One afternoon in the summer of 1990 as I was digging through several letters that would be woven into my newspaper column, I had an epiphany. My sudden idea was that things would be so much simpler for genealogy columnists if our audiences knew a few basics of how to format a genealogical query. I began to compose an article on that subject and found that it literally wrote itself. I sent the article to a new publication that I admired called Southern Queries, and offered to let them use it free in exchange for a subscription to their magazine. They took me up on that offer. A few months later Genealogical Helper, a national magazine with a circulation of over 60,000, picked up that article and even sent me a nice check! Over the years I have found it reprinted in the oddest places, most recently in a publication put out by the Prince Edward Island (Canada) Genealogical Society.
That article, How to Build a Better Query, follows. I have taken one liberty with the original, and that was to add the surname of Elizabeth Taylor’s most recent husband.
How to Build a Better Query
by Rocky G. Macy
Genealogists are such exacting people, tackling research and documentation with a degree of precision that would shame a watchmaker. All sources are carefully sifted and every shard of evidence must be painstakingly analyzed and evaluated before being incorporated in the family history.
With all of the emphasis of correct procedure and absolute results, why is it that many of these same people often let their guard down when it comes to that old research staple –query writing?
As a genealogy columnist, I’ve seen many things that purport to be queries. Questions about ancestors have come on Christmas cards, postcards, and motel stationery. They have arrived with too much or too little information, minus a return address, and scrawled by a shaky hand using a leaky pen. People have sent stamps, money, recipes, and pictures of their kids – when all I really wanted were their clear and concise queries!
In an effort to thwart this flow of gobbledygook and preserve the sweet dispositions of genealogy editors, columnists, and other talented typists, the following guidelines for good queries are humbly offered:
1. Study the target publication. Employ its query style and format as much as possible. If the publication has its own query guidelines, use them – and disregard the excellent advice offered in the remainder of this article!
2. Type or print carefully. It will be an ordinary human being reading what you have written – not a pharmacist! The query must be legible.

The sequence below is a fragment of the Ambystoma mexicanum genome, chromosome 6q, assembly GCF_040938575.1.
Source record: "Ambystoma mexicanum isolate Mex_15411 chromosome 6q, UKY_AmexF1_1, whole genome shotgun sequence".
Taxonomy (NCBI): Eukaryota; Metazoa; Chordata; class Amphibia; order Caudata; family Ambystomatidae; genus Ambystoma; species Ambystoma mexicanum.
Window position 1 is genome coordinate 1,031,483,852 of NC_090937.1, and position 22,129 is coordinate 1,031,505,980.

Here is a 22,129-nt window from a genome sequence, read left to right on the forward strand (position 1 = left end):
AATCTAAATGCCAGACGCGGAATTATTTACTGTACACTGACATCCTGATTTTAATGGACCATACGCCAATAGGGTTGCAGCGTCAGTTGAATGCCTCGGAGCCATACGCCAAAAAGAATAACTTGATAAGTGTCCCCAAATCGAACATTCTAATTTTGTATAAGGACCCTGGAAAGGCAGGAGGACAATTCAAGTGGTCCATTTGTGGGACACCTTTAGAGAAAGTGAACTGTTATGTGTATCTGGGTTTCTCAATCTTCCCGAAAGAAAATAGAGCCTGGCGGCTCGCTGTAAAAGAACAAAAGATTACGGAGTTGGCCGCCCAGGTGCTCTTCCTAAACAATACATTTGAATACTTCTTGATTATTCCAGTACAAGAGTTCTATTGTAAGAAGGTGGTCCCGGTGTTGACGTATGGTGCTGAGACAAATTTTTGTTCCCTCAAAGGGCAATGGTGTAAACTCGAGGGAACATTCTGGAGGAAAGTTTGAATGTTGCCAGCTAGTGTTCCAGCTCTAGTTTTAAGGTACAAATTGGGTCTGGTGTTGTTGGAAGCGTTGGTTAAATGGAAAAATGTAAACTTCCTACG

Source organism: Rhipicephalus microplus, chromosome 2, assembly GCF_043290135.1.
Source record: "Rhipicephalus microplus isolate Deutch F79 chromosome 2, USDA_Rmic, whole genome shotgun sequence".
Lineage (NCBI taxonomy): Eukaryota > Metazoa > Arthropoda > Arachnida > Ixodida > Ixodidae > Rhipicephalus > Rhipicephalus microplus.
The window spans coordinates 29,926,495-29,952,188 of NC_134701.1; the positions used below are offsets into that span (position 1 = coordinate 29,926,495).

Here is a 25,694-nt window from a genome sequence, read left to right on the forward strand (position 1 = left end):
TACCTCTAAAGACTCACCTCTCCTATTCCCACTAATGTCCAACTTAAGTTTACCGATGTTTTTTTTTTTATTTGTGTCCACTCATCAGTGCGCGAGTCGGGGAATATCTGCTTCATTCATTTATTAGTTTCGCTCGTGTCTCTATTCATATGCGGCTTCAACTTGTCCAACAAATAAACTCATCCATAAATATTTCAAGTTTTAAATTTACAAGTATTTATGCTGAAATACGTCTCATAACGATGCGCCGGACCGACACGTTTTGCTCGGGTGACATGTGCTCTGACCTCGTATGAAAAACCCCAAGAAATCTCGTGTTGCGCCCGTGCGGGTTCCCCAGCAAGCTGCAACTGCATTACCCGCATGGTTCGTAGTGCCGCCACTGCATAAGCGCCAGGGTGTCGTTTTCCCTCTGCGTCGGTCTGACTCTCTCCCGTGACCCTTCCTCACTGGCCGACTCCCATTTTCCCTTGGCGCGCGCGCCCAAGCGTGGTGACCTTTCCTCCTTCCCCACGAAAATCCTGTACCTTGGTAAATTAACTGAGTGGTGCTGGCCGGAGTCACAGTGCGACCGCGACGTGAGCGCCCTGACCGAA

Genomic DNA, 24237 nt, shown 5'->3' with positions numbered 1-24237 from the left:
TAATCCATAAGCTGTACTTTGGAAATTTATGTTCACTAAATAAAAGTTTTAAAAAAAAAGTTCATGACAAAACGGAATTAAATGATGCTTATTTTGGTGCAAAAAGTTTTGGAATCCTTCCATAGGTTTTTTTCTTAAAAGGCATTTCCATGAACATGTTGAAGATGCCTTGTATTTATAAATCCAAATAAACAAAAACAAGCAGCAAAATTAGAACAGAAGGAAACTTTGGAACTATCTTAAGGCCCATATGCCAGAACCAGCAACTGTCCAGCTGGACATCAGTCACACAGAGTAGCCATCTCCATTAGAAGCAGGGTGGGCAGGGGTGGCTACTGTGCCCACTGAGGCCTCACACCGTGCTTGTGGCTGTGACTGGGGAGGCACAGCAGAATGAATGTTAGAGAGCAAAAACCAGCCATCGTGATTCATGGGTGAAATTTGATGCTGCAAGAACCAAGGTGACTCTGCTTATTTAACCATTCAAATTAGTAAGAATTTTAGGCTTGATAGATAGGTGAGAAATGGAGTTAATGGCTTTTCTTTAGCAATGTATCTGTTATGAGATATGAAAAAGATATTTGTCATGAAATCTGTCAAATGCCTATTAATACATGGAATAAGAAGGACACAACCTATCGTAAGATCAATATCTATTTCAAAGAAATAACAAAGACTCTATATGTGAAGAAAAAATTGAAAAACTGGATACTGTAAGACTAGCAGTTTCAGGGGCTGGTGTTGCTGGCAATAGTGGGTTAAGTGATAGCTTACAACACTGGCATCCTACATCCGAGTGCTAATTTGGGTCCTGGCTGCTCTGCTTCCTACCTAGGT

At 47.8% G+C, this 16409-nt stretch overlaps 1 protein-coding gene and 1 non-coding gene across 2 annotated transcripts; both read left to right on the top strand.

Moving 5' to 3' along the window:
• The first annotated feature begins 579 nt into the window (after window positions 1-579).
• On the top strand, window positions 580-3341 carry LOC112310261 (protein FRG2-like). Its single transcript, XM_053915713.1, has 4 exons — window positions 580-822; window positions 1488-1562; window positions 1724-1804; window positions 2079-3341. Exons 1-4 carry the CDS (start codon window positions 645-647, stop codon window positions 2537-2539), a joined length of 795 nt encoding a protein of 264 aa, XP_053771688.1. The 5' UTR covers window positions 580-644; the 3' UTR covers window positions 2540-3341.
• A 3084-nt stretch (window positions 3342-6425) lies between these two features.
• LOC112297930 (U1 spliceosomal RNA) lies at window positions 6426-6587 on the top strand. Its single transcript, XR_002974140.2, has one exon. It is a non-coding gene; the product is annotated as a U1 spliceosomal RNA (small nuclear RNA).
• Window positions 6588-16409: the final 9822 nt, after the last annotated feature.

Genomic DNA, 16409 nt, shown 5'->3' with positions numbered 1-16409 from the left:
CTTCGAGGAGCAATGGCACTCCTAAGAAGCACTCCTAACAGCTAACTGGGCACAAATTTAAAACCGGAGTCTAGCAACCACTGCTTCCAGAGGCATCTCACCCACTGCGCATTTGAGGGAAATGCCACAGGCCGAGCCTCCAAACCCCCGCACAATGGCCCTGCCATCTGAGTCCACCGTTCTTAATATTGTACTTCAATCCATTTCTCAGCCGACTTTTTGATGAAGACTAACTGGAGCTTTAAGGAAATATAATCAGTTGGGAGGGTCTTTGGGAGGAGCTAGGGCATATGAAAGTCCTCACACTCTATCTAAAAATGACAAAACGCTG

3. Keep it brief. Stick to the basics, or as Sgt. Joe Friday would say, “Just the facts, Ma’am.” Avoid extraneous material that might confuse the reader.
4. Limit the use of pronouns. Too much reliance on these little demons can leave the reader asking “He who?”, “She who?”, “It what?” or “Huh?”
5. Upper case all surnames. That makes it easier to sort through the likes of Bob DYLAN, Dylan THOMAS, Thomas JEFFERSON, Jefferson DAVIS, and Elizabeth TAYLOR HILTON WILDING TODD FISHER BURTON BURTON WARNER FORTENSKY. (Those interested in shaking Bob DYLAN’s family tree will need to note that his surname is actually ZIMMERMAN.)
6. Avoid abbreviations. “Felix JOHNSON md Ramona SMITH might possibly refer to a capital crime instead of a marriage. Unless the specific abbreviations that a publication uses are known, spell the words out – and let the editors edit.
7. Target the readership area. This is particularly important when writing to localized publications. If the query involves folks from Peoria, send it toward Peoria – not Hoboken!
8. Check for historical accuracy. A query that has Grampa fighting with Stonewall Jackson at Yorktown will stand a good chance of landing in the circular file.
9. Safeguard privacy. Some people would resent seeing their name or personal history in print. Do not name living individuals in your query.
10. Double-check the basics. Is the query complete? If appropriate, has an SASE (self-addressed, stamped envelope) been enclosed? How about a phone number? Paying attention to details will ultimately speed the entire process and increase the odds of receiving helpful replies.
When the sky does begin to rain responses, remember to let the appropriate editors and columnists know. Your success is their success. It tells them that people are carefully reading their work – and that, Gentle Reader, is almost as good as a paycheck!